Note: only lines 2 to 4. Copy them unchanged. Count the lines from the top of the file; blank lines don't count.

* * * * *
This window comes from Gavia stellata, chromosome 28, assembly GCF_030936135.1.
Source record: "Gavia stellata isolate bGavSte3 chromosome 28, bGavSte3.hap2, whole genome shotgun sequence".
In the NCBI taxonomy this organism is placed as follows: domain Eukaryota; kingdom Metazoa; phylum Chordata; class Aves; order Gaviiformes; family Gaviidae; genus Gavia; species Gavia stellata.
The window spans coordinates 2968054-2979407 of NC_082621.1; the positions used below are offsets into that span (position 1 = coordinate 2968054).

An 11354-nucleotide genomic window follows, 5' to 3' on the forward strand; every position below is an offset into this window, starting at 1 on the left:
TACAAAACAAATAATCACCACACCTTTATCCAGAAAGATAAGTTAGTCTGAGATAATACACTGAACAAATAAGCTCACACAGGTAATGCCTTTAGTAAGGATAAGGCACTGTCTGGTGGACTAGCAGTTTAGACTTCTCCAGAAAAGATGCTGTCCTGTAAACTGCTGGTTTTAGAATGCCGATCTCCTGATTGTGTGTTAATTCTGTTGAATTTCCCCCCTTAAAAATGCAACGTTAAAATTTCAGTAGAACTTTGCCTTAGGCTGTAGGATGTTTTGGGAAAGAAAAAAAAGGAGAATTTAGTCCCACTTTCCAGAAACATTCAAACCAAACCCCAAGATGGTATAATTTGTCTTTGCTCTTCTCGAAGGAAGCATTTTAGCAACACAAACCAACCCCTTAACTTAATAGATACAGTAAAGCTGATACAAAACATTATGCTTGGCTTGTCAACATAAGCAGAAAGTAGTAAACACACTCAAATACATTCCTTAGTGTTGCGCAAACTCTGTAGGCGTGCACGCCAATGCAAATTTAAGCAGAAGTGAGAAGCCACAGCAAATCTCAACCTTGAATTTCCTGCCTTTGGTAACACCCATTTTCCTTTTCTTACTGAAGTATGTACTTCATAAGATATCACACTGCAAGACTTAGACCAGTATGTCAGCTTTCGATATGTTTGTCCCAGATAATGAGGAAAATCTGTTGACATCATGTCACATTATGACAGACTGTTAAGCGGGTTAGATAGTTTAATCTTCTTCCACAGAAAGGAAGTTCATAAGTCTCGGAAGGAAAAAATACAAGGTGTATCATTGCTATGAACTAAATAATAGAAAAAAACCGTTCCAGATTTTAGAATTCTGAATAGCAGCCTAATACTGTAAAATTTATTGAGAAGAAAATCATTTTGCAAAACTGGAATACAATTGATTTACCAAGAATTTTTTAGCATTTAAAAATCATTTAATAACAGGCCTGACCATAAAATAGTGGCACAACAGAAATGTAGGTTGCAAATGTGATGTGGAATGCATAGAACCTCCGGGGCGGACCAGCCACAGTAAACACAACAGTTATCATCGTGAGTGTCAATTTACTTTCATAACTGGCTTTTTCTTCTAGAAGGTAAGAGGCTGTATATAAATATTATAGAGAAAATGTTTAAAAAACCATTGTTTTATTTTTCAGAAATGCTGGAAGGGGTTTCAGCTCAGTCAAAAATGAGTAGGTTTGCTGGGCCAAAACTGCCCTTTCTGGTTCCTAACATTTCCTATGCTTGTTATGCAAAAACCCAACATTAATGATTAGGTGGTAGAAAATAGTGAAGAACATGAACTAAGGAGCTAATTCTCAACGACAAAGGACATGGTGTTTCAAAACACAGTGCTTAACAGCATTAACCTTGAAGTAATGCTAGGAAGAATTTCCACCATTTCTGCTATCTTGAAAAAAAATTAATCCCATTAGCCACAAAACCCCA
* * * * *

Source record: "Gavia stellata isolate bGavSte3 chromosome 28, bGavSte3.hap2, whole genome shotgun sequence".
In the NCBI taxonomy this organism is placed as follows: domain Eukaryota; kingdom Metazoa; phylum Chordata; class Aves; order Gaviiformes; family Gaviidae; genus Gavia; species Gavia stellata.
The window spans coordinates 2968054-2979407 of NC_082621.1; the positions used below are offsets into that span (position 1 = coordinate 2968054).